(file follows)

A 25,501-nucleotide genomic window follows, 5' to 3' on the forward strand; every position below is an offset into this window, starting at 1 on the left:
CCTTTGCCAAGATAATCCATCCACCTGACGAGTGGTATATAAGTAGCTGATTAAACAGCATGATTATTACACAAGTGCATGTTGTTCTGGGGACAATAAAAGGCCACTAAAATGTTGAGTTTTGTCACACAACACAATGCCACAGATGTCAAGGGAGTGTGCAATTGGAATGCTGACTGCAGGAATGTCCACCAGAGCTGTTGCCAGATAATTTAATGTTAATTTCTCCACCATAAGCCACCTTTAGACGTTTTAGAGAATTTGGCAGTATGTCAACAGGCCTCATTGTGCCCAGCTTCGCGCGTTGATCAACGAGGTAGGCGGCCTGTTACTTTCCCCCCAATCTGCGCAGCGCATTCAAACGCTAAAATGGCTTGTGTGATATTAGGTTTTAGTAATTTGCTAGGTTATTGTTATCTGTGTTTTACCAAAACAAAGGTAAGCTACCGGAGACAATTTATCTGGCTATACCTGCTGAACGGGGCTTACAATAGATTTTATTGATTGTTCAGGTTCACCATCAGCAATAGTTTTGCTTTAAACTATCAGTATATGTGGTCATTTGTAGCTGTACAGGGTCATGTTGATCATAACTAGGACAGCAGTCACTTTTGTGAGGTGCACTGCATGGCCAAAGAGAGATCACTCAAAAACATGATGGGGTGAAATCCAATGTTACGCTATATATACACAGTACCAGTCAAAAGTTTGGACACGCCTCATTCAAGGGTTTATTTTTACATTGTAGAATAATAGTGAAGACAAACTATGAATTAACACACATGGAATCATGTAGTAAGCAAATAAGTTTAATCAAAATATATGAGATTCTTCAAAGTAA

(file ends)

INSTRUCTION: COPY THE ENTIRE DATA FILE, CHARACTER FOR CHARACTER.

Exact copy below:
A 25,501-nucleotide genomic window follows, 5' to 3' on the forward strand; every position below is an offset into this window, starting at 1 on the left:
CCTTTGCCAAGATAATCCATCCACCTGACGAGTGGTATATAAGTAGCTGATTAAACAGCATGATTATTACACAAGTGCATGTTGTTCTGGGGACAATAAAAGGCCACTAAAATGTTGAGTTTTGTCACACAACACAATGCCACAGATGTCAAGGGAGTGTGCAATTGGAATGCTGACTGCAGGAATGTCCACCAGAGCTGTTGCCAGATAATTTAATGTTAATTTCTCCACCATAAGCCACCTTTAGACGTTTTAGAGAATTTGGCAGTATGTCAACAGGCCTCATTGTGCCCAGCTTCGCGCGTTGATCAACGAGGTAGGCGGCCTGTTACTTTCCCCCCAATCTGCGCAGCGCATTCAAACGCTAAAATGGCTTGTGTGATATTAGGTTTTAGTAATTTGCTAGGTTATTGTTATCTGTGTTTTACCAAAACAAAGGTAAGCTACCGGAGACAATTTATCTGGCTATACCTGCTGAACGGGGCTTACAATAGATTTTATTGATTGTTCAGGTTCACCATCAGCAATAGTTTTGCTTTAAACTATCAGTATATGTGGTCATTTGTAGCTGTACAGGGTCATGTTGATCATAACTAGGACAGCAGTCACTTTTGTGAGGTGCACTGCATGGCCAAAGAGAGATCACTCAAAAACATGATGGGGTGAAATCCAATGTTACGCTATATATACACAGTACCAGTCAAAAGTTTGGACACGCCTCATTCAAGGGTTTATTTTTACATTGTAGAATAATAGTGAAGACAAACTATGAATTAACACACATGGAATCATGTAGTAAGCAAATAAGTTTAATCAAAATATATGAGATTCTTCAAAGTAA